Hello readers from all over the world! It’s THE RIDE here to tell you a secret. Today you’ll learn about New York City’s super secret subway stop. I take care of my RIDErs, which is why I feel the need to let you folks know about this awesome secret spot. Just keep it on the down low, if you know what I mean. Before I get into all that, you should all be aware of the insane world of the underground New York City infrastructure.
First, some history. 1812 marked the birth of New York City’s first closed sewer. The main canal located on, you guessed it, Canal Street became the city’s first roofed system. Prior to that, it was just an open, flowing canal. You could, at high tide, actually canoe down the canal from the Hudson River to Columbus Park. While New York City isn’t as old as some of those European or Asian cities, there is still a rich vein of history lurking below the busy streets. This brings us to the super secret subway stop.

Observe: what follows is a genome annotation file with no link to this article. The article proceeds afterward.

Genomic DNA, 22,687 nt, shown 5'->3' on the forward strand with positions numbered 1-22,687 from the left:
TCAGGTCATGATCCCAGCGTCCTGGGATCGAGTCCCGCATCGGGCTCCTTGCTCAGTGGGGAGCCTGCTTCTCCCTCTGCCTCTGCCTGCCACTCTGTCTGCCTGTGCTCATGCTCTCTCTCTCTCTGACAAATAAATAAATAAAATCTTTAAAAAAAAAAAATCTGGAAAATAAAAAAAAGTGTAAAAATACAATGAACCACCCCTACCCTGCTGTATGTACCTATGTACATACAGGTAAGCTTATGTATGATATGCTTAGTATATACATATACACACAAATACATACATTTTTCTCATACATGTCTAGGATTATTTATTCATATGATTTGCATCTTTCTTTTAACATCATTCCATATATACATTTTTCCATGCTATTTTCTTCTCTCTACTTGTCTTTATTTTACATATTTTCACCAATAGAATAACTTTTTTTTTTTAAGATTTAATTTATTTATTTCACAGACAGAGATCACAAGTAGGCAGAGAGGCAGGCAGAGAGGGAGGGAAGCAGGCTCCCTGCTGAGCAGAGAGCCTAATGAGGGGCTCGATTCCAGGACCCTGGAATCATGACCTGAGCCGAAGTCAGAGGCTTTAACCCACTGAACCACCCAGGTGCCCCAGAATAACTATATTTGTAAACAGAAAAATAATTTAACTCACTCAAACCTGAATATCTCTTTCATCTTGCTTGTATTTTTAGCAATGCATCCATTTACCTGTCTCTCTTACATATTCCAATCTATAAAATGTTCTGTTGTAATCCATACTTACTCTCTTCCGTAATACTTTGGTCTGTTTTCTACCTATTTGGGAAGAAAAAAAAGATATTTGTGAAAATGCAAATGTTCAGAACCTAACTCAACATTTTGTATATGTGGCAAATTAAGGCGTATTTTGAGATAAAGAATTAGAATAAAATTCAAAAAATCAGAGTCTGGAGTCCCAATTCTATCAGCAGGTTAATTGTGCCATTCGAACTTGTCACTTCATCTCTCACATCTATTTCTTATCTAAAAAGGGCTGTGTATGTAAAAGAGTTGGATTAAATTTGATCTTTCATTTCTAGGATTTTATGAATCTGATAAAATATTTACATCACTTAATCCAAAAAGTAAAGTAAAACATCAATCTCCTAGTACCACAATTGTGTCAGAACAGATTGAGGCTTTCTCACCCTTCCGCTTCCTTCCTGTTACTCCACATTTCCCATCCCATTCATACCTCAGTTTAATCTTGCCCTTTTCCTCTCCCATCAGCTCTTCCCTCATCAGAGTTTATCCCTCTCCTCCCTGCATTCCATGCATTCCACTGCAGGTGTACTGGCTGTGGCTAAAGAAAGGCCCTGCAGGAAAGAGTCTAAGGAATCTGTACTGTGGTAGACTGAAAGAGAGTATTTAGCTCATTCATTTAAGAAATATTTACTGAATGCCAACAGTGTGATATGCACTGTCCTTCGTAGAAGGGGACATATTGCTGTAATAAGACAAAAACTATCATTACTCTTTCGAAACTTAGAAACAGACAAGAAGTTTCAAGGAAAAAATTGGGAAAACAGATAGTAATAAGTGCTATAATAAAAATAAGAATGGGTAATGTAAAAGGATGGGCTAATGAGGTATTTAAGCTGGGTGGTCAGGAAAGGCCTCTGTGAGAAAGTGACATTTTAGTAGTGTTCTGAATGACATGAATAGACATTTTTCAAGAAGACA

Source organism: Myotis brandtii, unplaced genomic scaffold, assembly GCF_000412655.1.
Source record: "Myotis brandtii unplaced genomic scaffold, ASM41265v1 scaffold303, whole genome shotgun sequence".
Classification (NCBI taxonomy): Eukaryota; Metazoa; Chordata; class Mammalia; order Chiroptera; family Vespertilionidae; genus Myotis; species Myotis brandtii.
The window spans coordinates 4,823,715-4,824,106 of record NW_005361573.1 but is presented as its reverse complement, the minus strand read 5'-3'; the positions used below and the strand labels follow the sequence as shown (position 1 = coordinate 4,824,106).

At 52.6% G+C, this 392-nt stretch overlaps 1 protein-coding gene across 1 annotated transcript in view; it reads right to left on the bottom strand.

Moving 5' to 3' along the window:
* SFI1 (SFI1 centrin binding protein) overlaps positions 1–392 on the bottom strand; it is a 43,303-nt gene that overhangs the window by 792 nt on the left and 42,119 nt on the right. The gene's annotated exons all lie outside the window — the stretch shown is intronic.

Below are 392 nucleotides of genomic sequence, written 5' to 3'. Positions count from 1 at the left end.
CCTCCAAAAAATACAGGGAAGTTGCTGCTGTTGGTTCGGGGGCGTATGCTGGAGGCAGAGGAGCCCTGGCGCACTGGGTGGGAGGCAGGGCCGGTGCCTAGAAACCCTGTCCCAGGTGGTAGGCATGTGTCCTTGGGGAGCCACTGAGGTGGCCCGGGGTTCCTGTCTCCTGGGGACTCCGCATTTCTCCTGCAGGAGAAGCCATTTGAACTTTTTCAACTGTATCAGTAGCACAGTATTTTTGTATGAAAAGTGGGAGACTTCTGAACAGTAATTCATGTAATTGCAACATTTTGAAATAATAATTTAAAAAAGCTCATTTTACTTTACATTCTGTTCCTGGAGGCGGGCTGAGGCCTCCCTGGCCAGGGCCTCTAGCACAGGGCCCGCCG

In 1904, New York City opened the “Manhattan Line.” This subway line was the city’s pride back in the day. The southern terminus was a stop at City Hall. This was a beautifully decorated stop complete with brass fixtures, tile mosaics, and skylights that wrapped around the curve in the tracks. The Manhattan Line only remained open to the public until 1945 when the city had the need to make the train cars longer and adjust the routes. The station stop has been boarded up ever since.
If you want to see this fantastic piece of history, you still can! All you have to do is take the 6 train all the way south to the turnaround point. The train still uses the tracks and if you are patient enough to sit on the subway that long, you’ll be rewarded with an elegant view of this super secret subway stop. If you do see it, let me know what it’s like! I’m too big to fit down there.